Agrocybe aegerita peroxidase/peroxygenase (AaP) is an extracellular fungal biocatalyst that selectively hydroxylates the aromatic ring of naphthalene. Under alkaline conditions, the reaction proceeds via the formation of an intermediary product with a molecular mass of 144 and a characteristic UV absorption spectrum (A (max) 210, 267, and 303 nm). The compound was semistable at pH 9 but spontaneously hydrolyzed under acidic conditions (pH <7) into 1-naphthol as major product and traces of 2-naphthol. Based on these findings and literature data, we propose naphthalene 1,2-oxide as the primary product of AaP-catalyzed oxygenation of naphthalene. Using (18)O-labeled hydrogen peroxide, the origin of the oxygen atom transferred to naphthalene was proved to be the peroxide that acts both as oxidant (primary electron acceptor) and oxygen source.
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Martínez AT, Ruiz-Dueñas FJ, Martínez MJ, del Río JC, Gutiérrez A (2009). "Enzymatic delignification of plant cell wall: from nature to mill". Curr. Opin. Biotechnol., 20: 348-357.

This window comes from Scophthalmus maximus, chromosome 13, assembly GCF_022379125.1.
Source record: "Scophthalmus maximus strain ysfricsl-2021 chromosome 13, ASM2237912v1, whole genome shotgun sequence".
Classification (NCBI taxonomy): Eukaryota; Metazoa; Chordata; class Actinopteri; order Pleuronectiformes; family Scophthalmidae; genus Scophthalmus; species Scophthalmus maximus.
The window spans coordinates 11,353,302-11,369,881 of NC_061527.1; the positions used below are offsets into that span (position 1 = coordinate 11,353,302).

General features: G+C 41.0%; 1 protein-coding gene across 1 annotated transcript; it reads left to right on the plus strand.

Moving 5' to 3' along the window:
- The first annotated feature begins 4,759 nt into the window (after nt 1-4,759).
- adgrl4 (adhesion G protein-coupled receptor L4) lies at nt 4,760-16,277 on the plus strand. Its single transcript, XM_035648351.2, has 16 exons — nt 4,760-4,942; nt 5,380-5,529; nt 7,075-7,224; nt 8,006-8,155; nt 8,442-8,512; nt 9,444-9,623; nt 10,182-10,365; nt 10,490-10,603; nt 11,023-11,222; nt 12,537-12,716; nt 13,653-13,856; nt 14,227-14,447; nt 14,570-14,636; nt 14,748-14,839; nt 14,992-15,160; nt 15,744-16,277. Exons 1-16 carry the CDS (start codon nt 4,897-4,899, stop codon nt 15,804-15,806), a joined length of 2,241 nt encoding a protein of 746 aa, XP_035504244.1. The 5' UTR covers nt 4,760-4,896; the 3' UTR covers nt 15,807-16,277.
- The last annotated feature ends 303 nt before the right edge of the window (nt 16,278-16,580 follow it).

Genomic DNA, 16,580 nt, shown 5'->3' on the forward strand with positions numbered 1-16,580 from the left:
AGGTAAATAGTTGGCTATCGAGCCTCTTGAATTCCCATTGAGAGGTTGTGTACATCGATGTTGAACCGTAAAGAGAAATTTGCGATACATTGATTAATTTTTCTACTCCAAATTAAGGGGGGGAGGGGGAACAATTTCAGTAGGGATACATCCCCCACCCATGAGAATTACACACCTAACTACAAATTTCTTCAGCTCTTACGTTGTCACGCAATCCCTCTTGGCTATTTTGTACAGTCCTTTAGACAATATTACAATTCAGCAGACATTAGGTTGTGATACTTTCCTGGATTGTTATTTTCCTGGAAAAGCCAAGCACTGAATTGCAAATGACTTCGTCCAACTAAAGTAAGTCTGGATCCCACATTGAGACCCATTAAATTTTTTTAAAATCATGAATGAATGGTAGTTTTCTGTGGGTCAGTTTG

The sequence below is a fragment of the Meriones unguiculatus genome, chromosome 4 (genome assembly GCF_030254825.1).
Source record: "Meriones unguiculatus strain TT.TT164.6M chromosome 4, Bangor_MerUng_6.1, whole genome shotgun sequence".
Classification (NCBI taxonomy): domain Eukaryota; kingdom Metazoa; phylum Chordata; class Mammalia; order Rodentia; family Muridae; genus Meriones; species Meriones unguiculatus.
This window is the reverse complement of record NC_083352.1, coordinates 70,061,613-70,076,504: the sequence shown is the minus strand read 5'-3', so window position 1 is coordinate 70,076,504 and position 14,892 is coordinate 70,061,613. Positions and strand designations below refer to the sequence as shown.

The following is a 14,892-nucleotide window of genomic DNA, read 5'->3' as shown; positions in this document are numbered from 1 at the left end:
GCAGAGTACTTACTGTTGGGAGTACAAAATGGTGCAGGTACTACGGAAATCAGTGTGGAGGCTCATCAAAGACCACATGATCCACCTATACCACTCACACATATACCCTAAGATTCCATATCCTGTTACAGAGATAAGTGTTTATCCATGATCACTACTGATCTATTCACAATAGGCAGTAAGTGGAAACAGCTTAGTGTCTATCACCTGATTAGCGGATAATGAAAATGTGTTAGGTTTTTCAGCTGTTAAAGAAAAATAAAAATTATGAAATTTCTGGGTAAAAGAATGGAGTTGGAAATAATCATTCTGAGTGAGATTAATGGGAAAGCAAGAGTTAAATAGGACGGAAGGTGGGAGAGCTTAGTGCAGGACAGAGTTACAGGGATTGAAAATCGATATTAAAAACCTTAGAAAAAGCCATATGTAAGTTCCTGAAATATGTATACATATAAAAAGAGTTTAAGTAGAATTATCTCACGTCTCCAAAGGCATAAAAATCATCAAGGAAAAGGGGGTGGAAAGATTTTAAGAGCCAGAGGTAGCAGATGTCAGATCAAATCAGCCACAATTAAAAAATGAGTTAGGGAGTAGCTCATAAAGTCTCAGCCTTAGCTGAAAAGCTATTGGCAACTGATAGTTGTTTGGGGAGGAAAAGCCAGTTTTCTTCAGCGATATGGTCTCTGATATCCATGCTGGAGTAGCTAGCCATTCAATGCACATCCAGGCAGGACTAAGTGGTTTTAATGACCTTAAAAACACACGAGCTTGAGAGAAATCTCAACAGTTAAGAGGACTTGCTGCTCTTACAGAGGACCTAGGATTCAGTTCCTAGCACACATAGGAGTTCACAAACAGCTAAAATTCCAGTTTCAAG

Lignin removal is a central issue in paper pulp manufacture, and production of other renewable chemicals, materials, and biofuels in future lignocellulose biorefineries. Biotechnology can contribute to more efficient and environmentally sound deconstruction of plant cell wall by providing tailor-made biocatalysts based on the oxidative enzymes responsible for lignin attack in Nature. With this purpose, the already-known ligninolytic oxidoreductases are being improved using (rational and random-based) protein engineering, and still unknown enzymes will be identified by the application of the different 'omics' technologies. Enzymatic delignification will be soon at the pulp mill (combined with pitch removal) and our understanding of the reactions produced will increase by using modern techniques for lignin analysis.
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Martínez D, .... , Ferreira P, Ruiz-Dueñas FJ, Martínez AT, .... , Cullen D (2009). "Genome, transcriptome, and secretome analysis of wood decay fungus Postia placenta supports unique mechanisms of lignocellulose conversion". Proc. Natl. Acad. Sci. USA, 106: 1954-1959.